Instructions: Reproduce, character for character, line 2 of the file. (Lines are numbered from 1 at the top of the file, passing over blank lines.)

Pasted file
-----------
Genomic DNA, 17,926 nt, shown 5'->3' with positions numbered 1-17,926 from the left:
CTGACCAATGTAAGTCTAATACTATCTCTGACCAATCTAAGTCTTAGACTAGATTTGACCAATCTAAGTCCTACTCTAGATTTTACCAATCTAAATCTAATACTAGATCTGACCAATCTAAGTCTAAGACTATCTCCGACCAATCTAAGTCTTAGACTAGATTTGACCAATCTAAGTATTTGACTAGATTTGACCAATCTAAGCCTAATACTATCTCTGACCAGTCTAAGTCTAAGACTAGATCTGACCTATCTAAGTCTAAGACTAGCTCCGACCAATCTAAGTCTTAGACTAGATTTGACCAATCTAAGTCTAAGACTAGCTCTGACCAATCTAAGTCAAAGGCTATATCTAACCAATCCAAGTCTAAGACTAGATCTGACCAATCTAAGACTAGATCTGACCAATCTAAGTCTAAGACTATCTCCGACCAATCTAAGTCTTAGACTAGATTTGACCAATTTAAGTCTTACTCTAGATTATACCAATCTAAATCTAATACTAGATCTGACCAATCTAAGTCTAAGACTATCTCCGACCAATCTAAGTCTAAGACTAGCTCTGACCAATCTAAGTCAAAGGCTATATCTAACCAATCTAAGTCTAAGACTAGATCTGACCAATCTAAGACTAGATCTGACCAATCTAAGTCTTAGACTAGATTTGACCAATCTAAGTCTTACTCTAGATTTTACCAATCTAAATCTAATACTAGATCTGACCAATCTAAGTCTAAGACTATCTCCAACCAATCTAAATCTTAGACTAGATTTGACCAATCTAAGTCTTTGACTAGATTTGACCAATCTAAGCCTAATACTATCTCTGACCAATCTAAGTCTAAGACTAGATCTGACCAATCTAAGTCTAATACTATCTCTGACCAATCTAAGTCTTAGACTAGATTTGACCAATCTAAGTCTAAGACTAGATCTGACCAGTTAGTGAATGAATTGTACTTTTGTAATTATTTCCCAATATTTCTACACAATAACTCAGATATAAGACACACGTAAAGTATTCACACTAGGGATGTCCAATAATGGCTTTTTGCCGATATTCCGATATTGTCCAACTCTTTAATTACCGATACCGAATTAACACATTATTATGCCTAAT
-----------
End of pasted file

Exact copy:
CTGACCAATGTAAGTCTAATACTATCTCTGACCAATCTAAGTCTTAGACTAGATTTGACCAATCTAAGTCCTACTCTAGATTTTACCAATCTAAATCTAATACTAGATCTGACCAATCTAAGTCTAAGACTATCTCCGACCAATCTAAGTCTTAGACTAGATTTGACCAATCTAAGTATTTGACTAGATTTGACCAATCTAAGCCTAATACTATCTCTGACCAGTCTAAGTCTAAGACTAGATCTGACCTATCTAAGTCTAAGACTAGCTCCGACCAATCTAAGTCTTAGACTAGATTTGACCAATCTAAGTCTAAGACTAGCTCTGACCAATCTAAGTCAAAGGCTATATCTAACCAATCCAAGTCTAAGACTAGATCTGACCAATCTAAGACTAGATCTGACCAATCTAAGTCTAAGACTATCTCCGACCAATCTAAGTCTTAGACTAGATTTGACCAATTTAAGTCTTACTCTAGATTATACCAATCTAAATCTAATACTAGATCTGACCAATCTAAGTCTAAGACTATCTCCGACCAATCTAAGTCTAAGACTAGCTCTGACCAATCTAAGTCAAAGGCTATATCTAACCAATCTAAGTCTAAGACTAGATCTGACCAATCTAAGACTAGATCTGACCAATCTAAGTCTTAGACTAGATTTGACCAATCTAAGTCTTACTCTAGATTTTACCAATCTAAATCTAATACTAGATCTGACCAATCTAAGTCTAAGACTATCTCCAACCAATCTAAATCTTAGACTAGATTTGACCAATCTAAGTCTTTGACTAGATTTGACCAATCTAAGCCTAATACTATCTCTGACCAATCTAAGTCTAAGACTAGATCTGACCAATCTAAGTCTAATACTATCTCTGACCAATCTAAGTCTTAGACTAGATTTGACCAATCTAAGTCTAAGACTAGATCTGACCAGTTAGTGAATGAATTGTACTTTTGTAATTATTTCCCAATATTTCTACACAATAACTCAGATATAAGACACACGTAAAGTATTCACACTAGGGATGTCCAATAATGGCTTTTTGCCGATATTCCGATATTGTCCAACTCTTTAATTACCGATACCGAATTAACACATTATTATGCCTAAT